To the Editor:
If Bill Euille is trying to repeat what Republican Frank Mann did in the early ‘70s, and win a write-in campaign for mayor, he has a big challenge ahead of him as Frank Mann only needed 4,122 to win a May Election. Mr. Euille will need significantly more than that in a general election, with over 25,000 voters expected.
Mr. Euille should remember that 64 percent did not support him having a fifth term, so about two-thirds of voters voted against him and for another candidate. Lastly, there was not a low turnout in the primary. It was actually pretty strong for an off-year election, at around 8 percent. It will be very hard for Mr. Euille to convince half of the voters going to the poll in a General Election to write him in, something most voters are unfamiliar with doing. It is now a one-on-one race, not a three-way, a race that he couldn't even win as an incumbent, which is usually a big advantage. There are reasons that he had two challengers, and failed to convince even a third of voters to vote for him. He used to run on the idea of "One Alexandria," and now he is running to divide Alexandria.
On the other hand, many people voted for a new candiate for mayor that they liked, Allison Silberberg. Her concern for social services, libraries, and reaching out to those faced with a tragedy spoke to many people in Alexandria. Her concern about the pace and size of development, and the size of our debt, and the cost of carrying that debt, spoke to many people who are having to watch their personel budgets more carefully. She did not attack either of her opponents, and I believe many people in Alexandria wanted the city to turn in a new direction. Even if they like the pace of development, they feel it is time that there is some return on the increased tax revenue we supposedly get from development. We need to have storm water sewer seperation to improve our water quality, and we have other infrastructure needs. We need to look at future sites like the Gen-On site not just for their development potential, but for their open space and public park potential. We need to have a range of options on the table when it comes to major decisions, not just "my way or the highway."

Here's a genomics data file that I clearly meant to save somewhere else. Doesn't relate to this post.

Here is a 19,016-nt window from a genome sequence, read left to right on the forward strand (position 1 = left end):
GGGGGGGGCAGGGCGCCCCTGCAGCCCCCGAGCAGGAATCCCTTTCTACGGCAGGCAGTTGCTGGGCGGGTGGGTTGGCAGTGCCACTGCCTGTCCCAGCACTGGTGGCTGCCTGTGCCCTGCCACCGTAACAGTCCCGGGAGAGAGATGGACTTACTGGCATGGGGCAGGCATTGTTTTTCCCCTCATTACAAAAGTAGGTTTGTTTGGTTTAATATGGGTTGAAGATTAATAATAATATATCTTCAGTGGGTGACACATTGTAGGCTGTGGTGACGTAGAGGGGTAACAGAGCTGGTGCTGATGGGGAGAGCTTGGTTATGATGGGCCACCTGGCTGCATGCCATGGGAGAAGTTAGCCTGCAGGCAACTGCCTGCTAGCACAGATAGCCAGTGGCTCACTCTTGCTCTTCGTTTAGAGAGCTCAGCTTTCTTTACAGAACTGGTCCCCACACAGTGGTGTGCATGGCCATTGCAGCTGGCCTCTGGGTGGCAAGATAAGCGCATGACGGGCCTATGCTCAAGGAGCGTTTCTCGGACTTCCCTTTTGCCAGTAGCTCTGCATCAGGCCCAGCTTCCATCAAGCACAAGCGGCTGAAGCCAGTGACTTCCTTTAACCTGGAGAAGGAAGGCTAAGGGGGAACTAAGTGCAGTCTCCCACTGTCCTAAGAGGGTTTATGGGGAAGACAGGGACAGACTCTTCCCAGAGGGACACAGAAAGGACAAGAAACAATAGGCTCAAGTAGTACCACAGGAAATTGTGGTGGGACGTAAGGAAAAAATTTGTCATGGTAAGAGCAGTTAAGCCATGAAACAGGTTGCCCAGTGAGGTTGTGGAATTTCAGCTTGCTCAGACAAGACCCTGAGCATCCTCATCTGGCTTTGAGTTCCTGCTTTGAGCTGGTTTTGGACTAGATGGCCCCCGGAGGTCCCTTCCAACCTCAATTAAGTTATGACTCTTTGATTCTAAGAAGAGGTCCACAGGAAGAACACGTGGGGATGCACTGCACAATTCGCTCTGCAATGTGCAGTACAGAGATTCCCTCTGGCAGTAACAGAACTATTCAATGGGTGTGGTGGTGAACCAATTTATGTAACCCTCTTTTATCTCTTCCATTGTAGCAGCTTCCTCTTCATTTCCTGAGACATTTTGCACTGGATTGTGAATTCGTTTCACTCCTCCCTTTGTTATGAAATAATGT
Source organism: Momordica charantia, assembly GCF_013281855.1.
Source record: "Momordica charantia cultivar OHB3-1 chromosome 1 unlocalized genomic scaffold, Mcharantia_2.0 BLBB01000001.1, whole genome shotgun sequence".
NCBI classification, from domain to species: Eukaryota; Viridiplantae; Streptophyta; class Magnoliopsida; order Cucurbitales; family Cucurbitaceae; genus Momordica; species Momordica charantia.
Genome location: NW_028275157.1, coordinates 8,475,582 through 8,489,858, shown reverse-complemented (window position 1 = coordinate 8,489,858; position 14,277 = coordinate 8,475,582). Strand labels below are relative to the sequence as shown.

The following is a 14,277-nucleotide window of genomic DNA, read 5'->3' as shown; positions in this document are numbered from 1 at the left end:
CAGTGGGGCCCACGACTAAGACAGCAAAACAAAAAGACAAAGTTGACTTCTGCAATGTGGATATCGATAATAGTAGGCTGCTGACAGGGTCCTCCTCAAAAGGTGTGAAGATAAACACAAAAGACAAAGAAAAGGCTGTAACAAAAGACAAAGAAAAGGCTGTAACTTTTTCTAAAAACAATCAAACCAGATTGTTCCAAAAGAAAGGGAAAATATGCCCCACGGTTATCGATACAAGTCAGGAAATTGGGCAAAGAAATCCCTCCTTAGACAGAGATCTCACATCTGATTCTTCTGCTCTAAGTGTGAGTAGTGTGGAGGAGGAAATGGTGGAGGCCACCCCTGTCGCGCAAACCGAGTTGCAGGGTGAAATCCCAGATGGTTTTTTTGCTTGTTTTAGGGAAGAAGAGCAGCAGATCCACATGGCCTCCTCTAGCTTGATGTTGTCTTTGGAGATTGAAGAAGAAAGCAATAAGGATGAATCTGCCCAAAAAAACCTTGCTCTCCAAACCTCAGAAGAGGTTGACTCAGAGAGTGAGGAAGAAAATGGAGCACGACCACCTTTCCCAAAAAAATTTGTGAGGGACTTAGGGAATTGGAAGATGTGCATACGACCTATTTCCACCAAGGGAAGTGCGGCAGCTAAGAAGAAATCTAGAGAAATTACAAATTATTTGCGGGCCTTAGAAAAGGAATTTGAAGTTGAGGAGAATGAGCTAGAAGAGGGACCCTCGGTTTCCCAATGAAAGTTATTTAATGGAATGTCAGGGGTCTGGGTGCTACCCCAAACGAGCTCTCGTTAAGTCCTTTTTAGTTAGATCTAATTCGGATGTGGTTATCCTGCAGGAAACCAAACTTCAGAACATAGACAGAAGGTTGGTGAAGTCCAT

One Alexandria is proving to mean the way one person sees the city, and not listening to a variety of viewpoints to come to a consensus. Bill Euille failed to listen to voters, and he has failed to listen to the advice of those who think he should consider his legacy over his ego. On election night, Bill Euille chose not to stick around to congratulate either of his two opponents, if either of them should win. He surely would of been congratulated by either of them and quickly endorsed. Instead of conceding and leaving office graciously, he has chosen to challenge the election, and go for a second, if albeit quixotic, chance to win. As a four term mayor, Bill Euille was bound to have many celebrations in his honor, and warm wishes. Now he has chosen sour grapes instead. If you don't like the result, ignore your pledge not to run as an independent, and abandon your party. I think those sour grapes will leave a bitter taste in many voters’ mouths, as they have in mine. I urge voters to support Allison Silbereberg and keep the city moving forward.